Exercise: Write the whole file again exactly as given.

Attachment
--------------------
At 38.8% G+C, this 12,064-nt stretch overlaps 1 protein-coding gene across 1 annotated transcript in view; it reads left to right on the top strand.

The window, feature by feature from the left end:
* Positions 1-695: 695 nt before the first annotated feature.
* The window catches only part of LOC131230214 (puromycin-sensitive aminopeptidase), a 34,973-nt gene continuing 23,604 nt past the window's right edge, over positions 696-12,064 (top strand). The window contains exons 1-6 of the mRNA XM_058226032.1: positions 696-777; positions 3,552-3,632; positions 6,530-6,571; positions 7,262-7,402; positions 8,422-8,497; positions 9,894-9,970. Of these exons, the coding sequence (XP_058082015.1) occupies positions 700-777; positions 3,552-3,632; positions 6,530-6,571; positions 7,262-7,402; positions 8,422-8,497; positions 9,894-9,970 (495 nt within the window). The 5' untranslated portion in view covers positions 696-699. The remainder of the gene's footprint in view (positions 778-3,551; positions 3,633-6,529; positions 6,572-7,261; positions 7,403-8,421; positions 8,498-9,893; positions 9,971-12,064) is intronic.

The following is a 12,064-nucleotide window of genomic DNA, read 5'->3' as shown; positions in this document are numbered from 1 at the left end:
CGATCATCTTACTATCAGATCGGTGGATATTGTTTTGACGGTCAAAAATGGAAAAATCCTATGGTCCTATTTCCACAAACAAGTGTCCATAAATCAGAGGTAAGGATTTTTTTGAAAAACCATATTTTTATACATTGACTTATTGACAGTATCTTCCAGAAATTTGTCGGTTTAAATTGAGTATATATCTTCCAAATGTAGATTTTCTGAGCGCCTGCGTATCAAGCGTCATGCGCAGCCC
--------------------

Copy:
At 38.8% G+C, this 12,064-nt stretch overlaps 1 protein-coding gene across 1 annotated transcript in view; it reads left to right on the top strand.

The window, feature by feature from the left end:
* Positions 1-695: 695 nt before the first annotated feature.
* The window catches only part of LOC131230214 (puromycin-sensitive aminopeptidase), a 34,973-nt gene continuing 23,604 nt past the window's right edge, over positions 696-12,064 (top strand). The window contains exons 1-6 of the mRNA XM_058226032.1: positions 696-777; positions 3,552-3,632; positions 6,530-6,571; positions 7,262-7,402; positions 8,422-8,497; positions 9,894-9,970. Of these exons, the coding sequence (XP_058082015.1) occupies positions 700-777; positions 3,552-3,632; positions 6,530-6,571; positions 7,262-7,402; positions 8,422-8,497; positions 9,894-9,970 (495 nt within the window). The 5' untranslated portion in view covers positions 696-699. The remainder of the gene's footprint in view (positions 778-3,551; positions 3,633-6,529; positions 6,572-7,261; positions 7,403-8,421; positions 8,498-9,893; positions 9,971-12,064) is intronic.

The following is a 12,064-nucleotide window of genomic DNA, read 5'->3' as shown; positions in this document are numbered from 1 at the left end:
CGATCATCTTACTATCAGATCGGTGGATATTGTTTTGACGGTCAAAAATGGAAAAATCCTATGGTCCTATTTCCACAAACAAGTGTCCATAAATCAGAGGTAAGGATTTTTTTGAAAAACCATATTTTTATACATTGACTTATTGACAGTATCTTCCAGAAATTTGTCGGTTTAAATTGAGTATATATCTTCCAAATGTAGATTTTCTGAGCGCCTGCGTATCAAGCGTCATGCGCAGCCC